G.I. Joe: The Rise of Cobra

G.I. Joe: The Rise of Cobra

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Despite the fact that the President of the United States is depicted as a pasty white guy, G.I. Joe: The Rise of Cobra is an unmistakably Obama-era military fantasy, premised on the existence of a messy, multi-polar world in which America’s chest-beating style of leadership has been dialed down as a result of our deep participation in an international military cooperative, one that prides itself on equal input among its member nations, and in which even France is boldly asserted as a key player. The G.I. J.O.E. squads that fan out across the globe to combat terror could be fairly described as world police, just don’t call them Team America. This “near future” world, as it’s described at the outset, consequently struggles with a power vacuum and is plagued by a frightening disparity in weaponry between the good guys and terrorist bad guys, as demonstrated in the opening scene in which an American military convoy is ambushed by an enemy possessing advanced technology such as hover-and-zoom-away aircraft and pistolized disintegrators, the latter of which are employed by a leather-clad, walking fetish fantasy called the Baroness (Sienna Miller) to vaporize several U.S. soldiers in the ensuing battle.

Instead of cherry-picking the 40-year-old G.I. Joe toy, comic, and cartoon franchise for elements to construct a plausibly grounded military actioner, director Stephen Sommers has gone whole hog in filming a comic story that’s photoreal, with impressive, weighty effects, but also laughably devoted to preserving the ultra-convoluted, “anything goes” comic ethos that previous tent-poles like Spider-Man have diluted. This adherence to comic logic is perhaps most embodied in the villain, McCullen (Christopher Eccleston), a Euro baddie and honcho of weapons manufacturer M.A.R.S., whose main gripe is a 350-year-old insult to his Scottish clan. Then there’s the Baroness, who is both a British peer and a wealthy Washington D.C. socialite but displays the persona of a high school girl. After a betrayal by a loved one, witnessed in compact flashbacks, the Baroness takes up freelance villainy and dyes her blond hair brown, which is one way comic characters express dissatisfaction; another is faking their own death, which a different character does. None of this feels out of place when you consider that M.A.R.S. and G.I. J.O.E. also each employ one traditionally-suited Japanese ninja, presumably because of a mutual understanding that it’s simply cool to have one-on-one ninja fights erupt during their otherwise inconclusive skirmishes.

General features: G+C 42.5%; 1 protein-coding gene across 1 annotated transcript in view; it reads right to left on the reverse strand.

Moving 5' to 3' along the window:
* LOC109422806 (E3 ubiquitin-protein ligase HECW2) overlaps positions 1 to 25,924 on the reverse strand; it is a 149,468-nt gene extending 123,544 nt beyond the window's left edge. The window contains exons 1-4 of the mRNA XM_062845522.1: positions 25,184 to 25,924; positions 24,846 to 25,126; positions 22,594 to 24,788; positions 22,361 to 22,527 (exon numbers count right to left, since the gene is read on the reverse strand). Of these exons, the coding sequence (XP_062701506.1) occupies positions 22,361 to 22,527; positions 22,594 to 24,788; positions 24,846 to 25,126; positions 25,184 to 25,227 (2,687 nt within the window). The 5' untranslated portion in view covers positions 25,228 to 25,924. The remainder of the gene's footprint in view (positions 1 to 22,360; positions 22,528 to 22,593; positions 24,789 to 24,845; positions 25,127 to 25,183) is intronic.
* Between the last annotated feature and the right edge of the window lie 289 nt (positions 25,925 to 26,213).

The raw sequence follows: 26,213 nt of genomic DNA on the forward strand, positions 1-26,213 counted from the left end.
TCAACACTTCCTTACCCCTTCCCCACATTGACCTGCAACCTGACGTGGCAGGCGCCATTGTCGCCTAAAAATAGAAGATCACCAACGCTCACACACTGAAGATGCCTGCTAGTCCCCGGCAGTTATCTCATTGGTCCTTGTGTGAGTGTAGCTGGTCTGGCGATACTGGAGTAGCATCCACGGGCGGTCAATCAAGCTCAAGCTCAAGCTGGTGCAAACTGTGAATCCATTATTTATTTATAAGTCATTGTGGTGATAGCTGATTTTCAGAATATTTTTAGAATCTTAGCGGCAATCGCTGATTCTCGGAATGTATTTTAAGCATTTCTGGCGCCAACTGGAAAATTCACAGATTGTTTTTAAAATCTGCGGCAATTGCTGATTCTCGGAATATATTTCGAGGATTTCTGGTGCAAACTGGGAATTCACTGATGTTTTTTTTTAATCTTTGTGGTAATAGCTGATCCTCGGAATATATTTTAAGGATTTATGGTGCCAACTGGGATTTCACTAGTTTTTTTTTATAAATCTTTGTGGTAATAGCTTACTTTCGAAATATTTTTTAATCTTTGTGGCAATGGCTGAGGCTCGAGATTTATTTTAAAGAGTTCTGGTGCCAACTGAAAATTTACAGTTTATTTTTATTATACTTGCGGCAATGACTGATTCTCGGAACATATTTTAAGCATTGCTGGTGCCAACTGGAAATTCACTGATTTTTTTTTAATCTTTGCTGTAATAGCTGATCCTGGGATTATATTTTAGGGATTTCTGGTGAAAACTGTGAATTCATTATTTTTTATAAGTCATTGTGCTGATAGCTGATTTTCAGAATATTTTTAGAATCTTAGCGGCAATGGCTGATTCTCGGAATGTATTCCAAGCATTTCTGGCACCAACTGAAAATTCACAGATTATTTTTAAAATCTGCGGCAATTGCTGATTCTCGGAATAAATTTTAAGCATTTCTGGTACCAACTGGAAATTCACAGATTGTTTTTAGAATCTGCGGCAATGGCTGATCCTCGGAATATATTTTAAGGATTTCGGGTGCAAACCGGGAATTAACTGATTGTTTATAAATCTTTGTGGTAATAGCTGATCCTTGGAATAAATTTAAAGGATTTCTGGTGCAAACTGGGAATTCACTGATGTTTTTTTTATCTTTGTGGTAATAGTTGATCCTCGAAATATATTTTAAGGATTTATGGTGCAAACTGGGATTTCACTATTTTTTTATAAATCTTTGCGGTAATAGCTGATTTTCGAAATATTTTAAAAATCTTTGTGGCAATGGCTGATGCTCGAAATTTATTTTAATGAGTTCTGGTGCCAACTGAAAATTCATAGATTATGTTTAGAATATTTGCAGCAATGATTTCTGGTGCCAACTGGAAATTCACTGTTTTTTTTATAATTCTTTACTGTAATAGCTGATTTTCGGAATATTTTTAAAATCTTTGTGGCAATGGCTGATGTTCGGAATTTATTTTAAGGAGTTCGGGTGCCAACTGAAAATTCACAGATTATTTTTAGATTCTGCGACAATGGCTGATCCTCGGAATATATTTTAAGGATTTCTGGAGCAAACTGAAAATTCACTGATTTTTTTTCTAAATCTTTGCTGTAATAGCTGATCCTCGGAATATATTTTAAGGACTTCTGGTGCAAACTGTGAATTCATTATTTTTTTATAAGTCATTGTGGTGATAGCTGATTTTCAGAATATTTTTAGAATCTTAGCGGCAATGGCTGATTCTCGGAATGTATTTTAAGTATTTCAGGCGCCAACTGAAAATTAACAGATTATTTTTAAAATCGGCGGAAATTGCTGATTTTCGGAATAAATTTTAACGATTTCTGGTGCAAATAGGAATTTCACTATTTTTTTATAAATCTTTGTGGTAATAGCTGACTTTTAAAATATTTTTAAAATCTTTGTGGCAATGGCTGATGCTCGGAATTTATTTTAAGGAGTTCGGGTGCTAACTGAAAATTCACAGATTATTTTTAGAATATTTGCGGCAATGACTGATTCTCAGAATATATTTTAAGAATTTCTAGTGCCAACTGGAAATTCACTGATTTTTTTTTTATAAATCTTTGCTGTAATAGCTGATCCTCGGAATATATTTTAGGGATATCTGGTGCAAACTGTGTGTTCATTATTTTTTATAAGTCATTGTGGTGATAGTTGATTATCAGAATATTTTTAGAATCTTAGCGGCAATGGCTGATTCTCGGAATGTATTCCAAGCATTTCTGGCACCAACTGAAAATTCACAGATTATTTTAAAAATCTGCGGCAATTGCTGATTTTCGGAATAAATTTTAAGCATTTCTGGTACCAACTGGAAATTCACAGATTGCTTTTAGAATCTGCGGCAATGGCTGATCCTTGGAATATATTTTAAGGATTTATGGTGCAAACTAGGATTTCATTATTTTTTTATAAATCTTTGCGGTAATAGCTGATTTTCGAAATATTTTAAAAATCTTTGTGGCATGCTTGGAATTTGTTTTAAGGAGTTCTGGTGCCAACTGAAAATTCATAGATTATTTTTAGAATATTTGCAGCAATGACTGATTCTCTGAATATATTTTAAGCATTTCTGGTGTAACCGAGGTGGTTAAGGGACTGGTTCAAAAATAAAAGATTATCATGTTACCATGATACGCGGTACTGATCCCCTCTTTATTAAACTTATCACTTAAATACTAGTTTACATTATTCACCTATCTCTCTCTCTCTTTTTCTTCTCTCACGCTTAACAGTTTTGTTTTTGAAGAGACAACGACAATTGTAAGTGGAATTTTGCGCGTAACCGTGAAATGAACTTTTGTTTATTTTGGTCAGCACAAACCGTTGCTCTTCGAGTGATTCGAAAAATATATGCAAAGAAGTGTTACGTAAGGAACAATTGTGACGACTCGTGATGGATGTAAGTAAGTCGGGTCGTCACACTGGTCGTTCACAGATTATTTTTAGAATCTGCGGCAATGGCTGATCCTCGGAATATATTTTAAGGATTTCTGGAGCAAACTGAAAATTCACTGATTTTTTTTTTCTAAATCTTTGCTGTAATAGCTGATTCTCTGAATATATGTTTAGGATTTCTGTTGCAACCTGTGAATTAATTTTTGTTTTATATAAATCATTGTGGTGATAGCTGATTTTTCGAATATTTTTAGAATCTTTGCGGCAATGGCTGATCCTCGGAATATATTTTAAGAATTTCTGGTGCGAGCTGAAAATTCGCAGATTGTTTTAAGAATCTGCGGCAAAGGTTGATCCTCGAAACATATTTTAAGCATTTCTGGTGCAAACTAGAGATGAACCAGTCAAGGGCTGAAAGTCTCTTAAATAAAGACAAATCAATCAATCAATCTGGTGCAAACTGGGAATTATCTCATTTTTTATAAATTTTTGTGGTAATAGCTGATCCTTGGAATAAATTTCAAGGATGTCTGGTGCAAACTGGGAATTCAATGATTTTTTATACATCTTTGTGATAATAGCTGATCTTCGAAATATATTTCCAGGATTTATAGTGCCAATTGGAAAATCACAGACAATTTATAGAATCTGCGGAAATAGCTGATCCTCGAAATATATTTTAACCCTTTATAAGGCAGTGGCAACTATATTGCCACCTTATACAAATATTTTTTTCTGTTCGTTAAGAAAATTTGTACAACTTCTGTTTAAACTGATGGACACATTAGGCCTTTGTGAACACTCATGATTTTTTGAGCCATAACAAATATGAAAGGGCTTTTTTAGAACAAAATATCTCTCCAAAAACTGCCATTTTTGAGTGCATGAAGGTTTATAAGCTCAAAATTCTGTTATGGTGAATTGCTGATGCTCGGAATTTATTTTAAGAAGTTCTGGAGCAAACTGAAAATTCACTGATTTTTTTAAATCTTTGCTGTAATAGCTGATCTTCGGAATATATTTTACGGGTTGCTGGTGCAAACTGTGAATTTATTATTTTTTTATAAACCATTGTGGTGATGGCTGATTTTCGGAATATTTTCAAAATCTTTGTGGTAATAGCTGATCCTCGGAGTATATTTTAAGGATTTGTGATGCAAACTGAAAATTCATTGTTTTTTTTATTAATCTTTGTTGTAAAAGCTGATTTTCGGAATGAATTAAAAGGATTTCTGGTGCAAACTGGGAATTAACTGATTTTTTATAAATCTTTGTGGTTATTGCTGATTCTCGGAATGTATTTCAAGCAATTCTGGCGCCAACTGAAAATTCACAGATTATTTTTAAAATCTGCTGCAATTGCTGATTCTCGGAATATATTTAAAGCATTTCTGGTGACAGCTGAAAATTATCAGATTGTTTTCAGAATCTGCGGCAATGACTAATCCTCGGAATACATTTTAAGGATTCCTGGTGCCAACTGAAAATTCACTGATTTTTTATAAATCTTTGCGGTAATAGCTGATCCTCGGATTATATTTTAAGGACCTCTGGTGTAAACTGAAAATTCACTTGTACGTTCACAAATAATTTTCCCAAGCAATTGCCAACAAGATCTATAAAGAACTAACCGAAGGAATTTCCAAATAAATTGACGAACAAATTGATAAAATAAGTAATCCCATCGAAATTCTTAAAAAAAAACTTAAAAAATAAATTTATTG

One of the few ways Sommers tethers his comic fantasy to the recognizably real world is through an unexpected reliance on brutal violence. Guilty, innocent, and even harmless characters in G.I. Joe are shot, blown up, skewered on swords, vaporized by energy weapons, and executed at point-blank range, though blood is almost nonexistent and the characters are invariably so one-dimensional as to make no emotional impact, alive or dead. Sommers ups the ante for its own sake, racking up a body count for more or less the same reason that he presents busty, redheaded Joe team member Scarlett (Rachel Nichols) bouncing on treadmills and engaged in flirtation with a fellow team member—because the audience isn’t there for a treatise on NATO regulations. In touching the upper boundaries of his PG-13 rating, Sommers seems to be operating under what he perceives as a pact between himself and his 11-year-old fanbase, to simply provide them with as much awesome shit as he’s allowed to shovel at the screen; that shit includes an elaborately designed M.A.R.S. headquarters submerged under the polar ice caps and patrolled by a minefield of mechanized sea bass, a drivable drill weapon the Baroness uses to penetrate the walls of G.I. J.O.E. secret headquarters (Brendan Fraser is glimpsed as a gym instructor there!) and a pair of mechanized, flight-capable body suits that tear up the streets of Paris in one rousing scene, and should have G.I. J.O.E.‘s legal department buzzing with calls from Marvel Entertainment.

For a film like G.I. Joe, with an outlandish roster of villains, which even includes a German expressionist-style mad scientist played to the campy hilt by Joseph Gordon-Levitt, cardboard heroes are the traditional counterweight to the bad guys’ outlandishness. Still, even cardboard isn’t as stiff as G.I. J.O.E. team leaders Duke (Channing Tatum, whose looks and charisma would seem to make him more suited for a film adaptation of Mr. Potato Head) and Ripcord (an insufferable, unconvincing Marlon Wayans, representing perhaps the worst casting choice since Cheri Oteri played a Marxist guerilla in Southland Tales) who combined have less depth than the holographic Dennis Quaid who beams up after the initial battle to growl at Duke and Ripcord for a few minutes before predictably inviting them into his secret underground lair.

Still, unlike the atrocious Transformers: Revenge of the Fallen, which was just a random assemblage of footage that few reasonable people could enjoy, G.I. Joe is not a fraudulent entertainment. It arrives at the court of 11-year-old public opinion fully prepared and confident in its wares, with a handful of expensive, ass-kicking set pieces and exposition filler that’s designed to float by as painlessly as possible—nothing more. Knowing that going in is, well, half the battle.

DVD | Soundtrack
Paramount Pictures
118 min
Stephen Sommers
Stuart Beattie, David Elliot, Paul Lovett
Channing Tatum, Marlon Wayans, Sienna Miller, Dennis Quaid, Joseph Gordon-Levitt, Christopher Eccleston, Rachel Nichols